COMBINED INTACS/CK PROCEDURE: At the CLEI Center for Keratoconus, we are working on innovative approaches to treating keratoconus. We have found that, in some cases, Intacs can be combined with the Conductive Keratoplasty (CK) procedure. CK is a collagen shrinkage procedure which can help reshape the cornea. In combination with Intacs, or performed after the Intacs suture is removed, CK may allow for better reshaping of the keratoconic cornea. In fact, we were the first to perform this combined procedure in the U.S. Although an FDA-approved procedure for the correction of farsightedness, it is important to know that CK for the treatment of keratoconus in not FDA-approved. However, it can be selected by the patient and doctor as an "off-label" procedure if appropriate. We will discuss this with you if we think you are a good candidate for Intacs/CK combined surgery.
COMBINED LASIK/INTACS FOR SEVERE NEARSIGHTEDNESS: Intacs, in selected cases, may be used as a supplemental procedure to LASIK or LASEK/PRK for the treatment of severe nearsightedness. This may be particularly useful in patients with thinner corneas which prevent the safe treatment of the full amount of nearsighedness with the laser alone.
NEW COMBINED CLINICAL TRIALS OF CORNEAL COLLAGEN CROSSLINKING AND INTACS: We are pleased to announce that we are currently enrolling patients in a clinical study looking ant the effectiveness of combined Intacs and corneal collagen crosslinking (CXL) in patients with either keratoconus or corneal ectasia after previous refractive surgery. The clinical trials will evaluate the benefits and safety of a combined Intacs and CXL procedure. The second objective of the study is to compare timing of the 2 interventions on clinical outcomes. For further information about the trial, call 201-883-0505 or email email@example.com.
Corneal Collagen Crosslinking (CXL) for Keratoconus
CLINICAL TRIALS OF CORNEAL COLLAGEN CROSSLINKING BEGIN: We are pleased to announce that we are conducting U.S. clinical trials of corneal collagen crosslinking (CXL). The clinical trials are designed to study the benefits and safety of corneal collagen crosslinking in patients with either progressive keratoconus or corneal ectasia after previous refractive surgery.
At the Cornea and Laser Eye Institute's CLEI Center for Keratoconus, we have been participating in the CXL trials for nearly two years and have performed over 100 procedures to date.
For further information and inquiries regarding your candidacy for CXL, call 201-883-0505 or email firstname.lastname@example.org.
CORNEAL COLLAGEN CROSSLINKING (CXL): Collagen crosslinking using UV radiation combined with riboflavin (Vitamin B2) is an experimental procedure currently being performed in Europe and elsewhere outside the United States. It is not approved for general clinical use in the United States. However, here at the CLEI Center for Keratoconus, we are participating in a formal study of CXL using the UV-XTM Illumination System that is being conducted under FDA guidelines. We began actively treating patients in February, 2008 and have performed over 100 procedures to date. The goal of the study is to assess the safety and efficacy of crosslinking for the treatment of keratoconus as well as corneal ectasia after LASIK.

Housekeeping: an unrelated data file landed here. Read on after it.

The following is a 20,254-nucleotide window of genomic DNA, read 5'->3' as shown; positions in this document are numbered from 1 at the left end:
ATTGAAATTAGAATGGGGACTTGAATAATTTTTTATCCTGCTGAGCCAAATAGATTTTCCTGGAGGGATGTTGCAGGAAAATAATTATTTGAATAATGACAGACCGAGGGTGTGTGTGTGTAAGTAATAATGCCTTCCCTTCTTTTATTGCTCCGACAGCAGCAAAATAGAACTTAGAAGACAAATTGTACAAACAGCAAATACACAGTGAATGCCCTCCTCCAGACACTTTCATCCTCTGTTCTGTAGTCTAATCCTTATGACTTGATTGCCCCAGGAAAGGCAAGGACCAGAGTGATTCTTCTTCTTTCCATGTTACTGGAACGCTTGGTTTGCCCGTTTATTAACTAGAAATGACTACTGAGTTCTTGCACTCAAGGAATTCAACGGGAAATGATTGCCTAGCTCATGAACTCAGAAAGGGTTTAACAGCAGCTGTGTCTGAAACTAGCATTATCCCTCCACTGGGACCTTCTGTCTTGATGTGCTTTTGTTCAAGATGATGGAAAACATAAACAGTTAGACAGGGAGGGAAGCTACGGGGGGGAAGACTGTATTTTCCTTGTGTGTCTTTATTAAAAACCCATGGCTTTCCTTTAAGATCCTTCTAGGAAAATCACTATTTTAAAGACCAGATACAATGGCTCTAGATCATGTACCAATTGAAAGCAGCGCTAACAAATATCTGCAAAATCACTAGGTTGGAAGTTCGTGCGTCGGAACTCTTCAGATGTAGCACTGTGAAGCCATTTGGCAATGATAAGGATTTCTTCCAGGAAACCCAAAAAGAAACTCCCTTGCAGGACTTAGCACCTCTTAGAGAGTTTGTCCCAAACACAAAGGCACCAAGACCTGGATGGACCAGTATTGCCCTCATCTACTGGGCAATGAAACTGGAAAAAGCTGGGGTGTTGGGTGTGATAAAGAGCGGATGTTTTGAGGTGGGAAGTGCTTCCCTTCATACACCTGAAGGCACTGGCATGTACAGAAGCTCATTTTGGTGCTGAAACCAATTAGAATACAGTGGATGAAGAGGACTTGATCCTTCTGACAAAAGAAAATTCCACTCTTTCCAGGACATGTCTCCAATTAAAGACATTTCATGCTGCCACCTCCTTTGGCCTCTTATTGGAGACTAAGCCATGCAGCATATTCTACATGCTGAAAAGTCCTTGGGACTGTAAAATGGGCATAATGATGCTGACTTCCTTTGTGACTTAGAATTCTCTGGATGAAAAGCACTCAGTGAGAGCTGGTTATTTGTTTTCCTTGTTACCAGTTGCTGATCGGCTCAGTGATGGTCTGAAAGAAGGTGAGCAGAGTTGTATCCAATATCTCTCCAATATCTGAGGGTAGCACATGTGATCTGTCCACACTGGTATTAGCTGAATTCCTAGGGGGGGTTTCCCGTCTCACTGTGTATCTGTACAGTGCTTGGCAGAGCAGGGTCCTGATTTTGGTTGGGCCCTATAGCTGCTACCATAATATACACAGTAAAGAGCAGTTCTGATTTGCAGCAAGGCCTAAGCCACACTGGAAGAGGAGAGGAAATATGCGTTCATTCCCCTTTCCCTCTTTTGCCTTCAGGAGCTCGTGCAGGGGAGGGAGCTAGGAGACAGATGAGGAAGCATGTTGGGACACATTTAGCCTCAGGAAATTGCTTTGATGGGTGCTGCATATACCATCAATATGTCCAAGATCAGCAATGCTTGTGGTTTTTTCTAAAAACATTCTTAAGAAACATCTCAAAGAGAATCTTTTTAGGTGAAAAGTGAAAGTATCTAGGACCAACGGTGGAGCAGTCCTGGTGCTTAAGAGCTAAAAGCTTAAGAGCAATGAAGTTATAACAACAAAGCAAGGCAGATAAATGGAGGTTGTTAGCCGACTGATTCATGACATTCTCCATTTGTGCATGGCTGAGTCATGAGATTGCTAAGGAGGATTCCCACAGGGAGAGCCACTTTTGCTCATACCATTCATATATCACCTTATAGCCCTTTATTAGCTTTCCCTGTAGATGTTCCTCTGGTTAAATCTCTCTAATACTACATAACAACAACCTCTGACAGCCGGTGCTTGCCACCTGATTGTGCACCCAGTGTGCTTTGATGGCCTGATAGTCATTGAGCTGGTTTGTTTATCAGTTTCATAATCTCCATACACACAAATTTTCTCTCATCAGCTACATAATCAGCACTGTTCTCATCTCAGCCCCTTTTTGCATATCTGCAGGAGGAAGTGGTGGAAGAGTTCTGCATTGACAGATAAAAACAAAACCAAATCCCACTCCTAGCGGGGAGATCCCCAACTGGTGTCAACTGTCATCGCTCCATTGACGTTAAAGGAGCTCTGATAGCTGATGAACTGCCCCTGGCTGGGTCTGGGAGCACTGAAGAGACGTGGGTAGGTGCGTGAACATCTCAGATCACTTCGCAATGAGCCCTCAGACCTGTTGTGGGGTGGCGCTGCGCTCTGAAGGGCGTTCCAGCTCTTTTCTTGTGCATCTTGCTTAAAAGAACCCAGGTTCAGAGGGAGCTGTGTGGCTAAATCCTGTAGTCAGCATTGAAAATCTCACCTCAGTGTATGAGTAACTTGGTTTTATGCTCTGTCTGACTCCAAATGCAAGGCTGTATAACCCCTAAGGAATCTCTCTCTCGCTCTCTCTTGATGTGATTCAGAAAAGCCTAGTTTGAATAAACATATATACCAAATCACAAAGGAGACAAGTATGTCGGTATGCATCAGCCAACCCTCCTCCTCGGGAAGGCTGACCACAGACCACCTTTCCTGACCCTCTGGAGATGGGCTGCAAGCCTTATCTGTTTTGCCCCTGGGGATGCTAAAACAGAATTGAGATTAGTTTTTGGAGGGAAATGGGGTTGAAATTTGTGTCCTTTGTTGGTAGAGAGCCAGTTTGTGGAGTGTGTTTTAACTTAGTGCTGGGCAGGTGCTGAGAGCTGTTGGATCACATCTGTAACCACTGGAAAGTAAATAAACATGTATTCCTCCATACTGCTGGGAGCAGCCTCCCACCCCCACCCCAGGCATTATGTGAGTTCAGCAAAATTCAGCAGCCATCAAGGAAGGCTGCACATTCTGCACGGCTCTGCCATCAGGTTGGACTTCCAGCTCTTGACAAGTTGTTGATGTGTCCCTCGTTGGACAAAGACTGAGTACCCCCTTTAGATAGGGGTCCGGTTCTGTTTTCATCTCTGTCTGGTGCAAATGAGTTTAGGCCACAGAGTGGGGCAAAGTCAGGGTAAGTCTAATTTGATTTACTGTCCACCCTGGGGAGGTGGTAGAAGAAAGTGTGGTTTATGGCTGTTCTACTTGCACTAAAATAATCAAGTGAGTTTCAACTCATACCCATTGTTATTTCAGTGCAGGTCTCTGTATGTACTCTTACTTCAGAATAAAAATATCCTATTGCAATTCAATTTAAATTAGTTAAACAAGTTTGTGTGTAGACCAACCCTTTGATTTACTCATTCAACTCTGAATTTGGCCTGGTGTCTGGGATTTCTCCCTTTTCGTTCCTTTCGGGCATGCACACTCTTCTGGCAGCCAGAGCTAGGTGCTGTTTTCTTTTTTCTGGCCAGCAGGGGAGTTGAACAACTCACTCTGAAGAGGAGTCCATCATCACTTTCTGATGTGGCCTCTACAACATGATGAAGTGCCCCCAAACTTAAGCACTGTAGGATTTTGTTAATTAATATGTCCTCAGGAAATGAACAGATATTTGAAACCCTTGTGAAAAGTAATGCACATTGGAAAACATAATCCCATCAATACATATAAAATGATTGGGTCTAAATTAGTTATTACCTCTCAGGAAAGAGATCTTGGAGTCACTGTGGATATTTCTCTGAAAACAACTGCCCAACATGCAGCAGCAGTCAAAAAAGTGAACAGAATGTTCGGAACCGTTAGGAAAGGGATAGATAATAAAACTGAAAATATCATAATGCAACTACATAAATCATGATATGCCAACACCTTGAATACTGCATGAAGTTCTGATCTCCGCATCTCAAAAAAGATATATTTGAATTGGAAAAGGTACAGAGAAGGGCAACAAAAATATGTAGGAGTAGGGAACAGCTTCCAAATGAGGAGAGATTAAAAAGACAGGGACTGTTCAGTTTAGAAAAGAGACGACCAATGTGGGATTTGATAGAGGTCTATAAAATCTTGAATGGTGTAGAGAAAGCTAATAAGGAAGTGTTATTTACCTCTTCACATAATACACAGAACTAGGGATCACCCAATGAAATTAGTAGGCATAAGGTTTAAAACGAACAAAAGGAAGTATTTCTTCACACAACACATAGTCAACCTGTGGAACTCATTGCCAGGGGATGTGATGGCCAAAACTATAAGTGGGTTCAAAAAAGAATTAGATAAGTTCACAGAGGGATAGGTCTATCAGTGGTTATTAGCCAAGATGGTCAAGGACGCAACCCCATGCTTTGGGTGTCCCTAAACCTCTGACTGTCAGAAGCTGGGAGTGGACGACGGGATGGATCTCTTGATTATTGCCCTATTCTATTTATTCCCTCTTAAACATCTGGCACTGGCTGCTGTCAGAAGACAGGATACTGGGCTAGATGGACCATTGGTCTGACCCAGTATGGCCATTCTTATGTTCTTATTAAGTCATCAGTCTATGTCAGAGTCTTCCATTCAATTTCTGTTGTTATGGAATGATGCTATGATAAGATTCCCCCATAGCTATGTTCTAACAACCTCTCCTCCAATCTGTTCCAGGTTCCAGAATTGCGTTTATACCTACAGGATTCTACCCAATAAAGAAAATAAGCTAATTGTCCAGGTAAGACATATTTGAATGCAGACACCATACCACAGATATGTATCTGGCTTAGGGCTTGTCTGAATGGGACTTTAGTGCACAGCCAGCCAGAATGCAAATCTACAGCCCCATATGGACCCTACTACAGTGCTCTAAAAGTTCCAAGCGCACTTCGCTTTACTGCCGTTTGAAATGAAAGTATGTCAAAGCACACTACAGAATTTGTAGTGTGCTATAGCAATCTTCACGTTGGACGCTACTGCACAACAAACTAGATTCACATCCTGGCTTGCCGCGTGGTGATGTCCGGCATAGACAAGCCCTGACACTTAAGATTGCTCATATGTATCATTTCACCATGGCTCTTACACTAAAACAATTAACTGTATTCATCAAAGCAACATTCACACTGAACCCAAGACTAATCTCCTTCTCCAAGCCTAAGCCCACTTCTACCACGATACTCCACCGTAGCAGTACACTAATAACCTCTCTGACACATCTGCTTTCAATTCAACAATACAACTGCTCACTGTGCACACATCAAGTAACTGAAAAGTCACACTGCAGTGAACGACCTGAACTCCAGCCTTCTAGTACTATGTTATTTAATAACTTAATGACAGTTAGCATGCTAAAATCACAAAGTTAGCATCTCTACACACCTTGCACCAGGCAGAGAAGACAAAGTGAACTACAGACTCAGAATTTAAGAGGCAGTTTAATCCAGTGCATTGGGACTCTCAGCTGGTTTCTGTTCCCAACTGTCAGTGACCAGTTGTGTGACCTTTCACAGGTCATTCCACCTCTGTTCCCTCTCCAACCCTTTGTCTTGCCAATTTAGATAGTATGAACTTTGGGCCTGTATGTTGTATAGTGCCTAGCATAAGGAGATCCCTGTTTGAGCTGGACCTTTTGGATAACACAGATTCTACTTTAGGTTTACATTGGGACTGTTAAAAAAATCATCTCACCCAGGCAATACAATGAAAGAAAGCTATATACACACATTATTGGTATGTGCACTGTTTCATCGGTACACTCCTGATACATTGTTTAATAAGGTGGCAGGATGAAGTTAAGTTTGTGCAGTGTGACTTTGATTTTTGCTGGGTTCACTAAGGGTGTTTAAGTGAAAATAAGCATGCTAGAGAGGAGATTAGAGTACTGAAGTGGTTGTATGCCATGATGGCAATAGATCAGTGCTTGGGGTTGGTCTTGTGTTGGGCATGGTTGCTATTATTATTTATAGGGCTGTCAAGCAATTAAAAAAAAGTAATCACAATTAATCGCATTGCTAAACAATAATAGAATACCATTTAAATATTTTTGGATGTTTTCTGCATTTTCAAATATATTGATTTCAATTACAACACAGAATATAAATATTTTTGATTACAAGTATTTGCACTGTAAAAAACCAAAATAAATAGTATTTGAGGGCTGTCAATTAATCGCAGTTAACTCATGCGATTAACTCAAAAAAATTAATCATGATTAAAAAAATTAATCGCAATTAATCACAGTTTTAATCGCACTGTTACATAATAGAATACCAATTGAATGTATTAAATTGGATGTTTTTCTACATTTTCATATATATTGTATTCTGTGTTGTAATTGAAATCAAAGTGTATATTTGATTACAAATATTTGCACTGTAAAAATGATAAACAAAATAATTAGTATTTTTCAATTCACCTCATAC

The primary goal of collagen crosslinking in the keratoconic patient is to strengthen and stiffen the corneal fibers in order to decrease the progression of keratoconus, and to decrease the cone steepness in some patients. The safety and efficacy of crosslinking, as yet, is unclear, although results from European studies are encouraging.
THE CROSSLINKING PROCEDURE: Anesthesia drops keep you comfortable and a lid retainer prevents you from blinking. The surface epithelial cells of the cornea are then removed and riboflavin drops are administered for 30 minutes. The riboflavin acts both to enhance the crosslinking effect and to protect the rest of the eye from the UV exposure.
The patient then looks at a UV emitting light (wavelength = 365 microns, power = 3.0 mW/cm2) for 30 additional minutes with continued administration of riboflavin drops. At the conclusion of the procedure, a soft contact lens bandage is applied. The contact lens is left in place to improve healing for approximately 5 days and is then removed. Antibiotic and anti-inflammatory drops are used for two weeks afterwards.
Here at the CLEI Center for Keratoconus, we have treated approximately 90 patients with CXL in the clinical trial over the past two years. Analysis of results of safety and efficacy of the procedure is currently underway.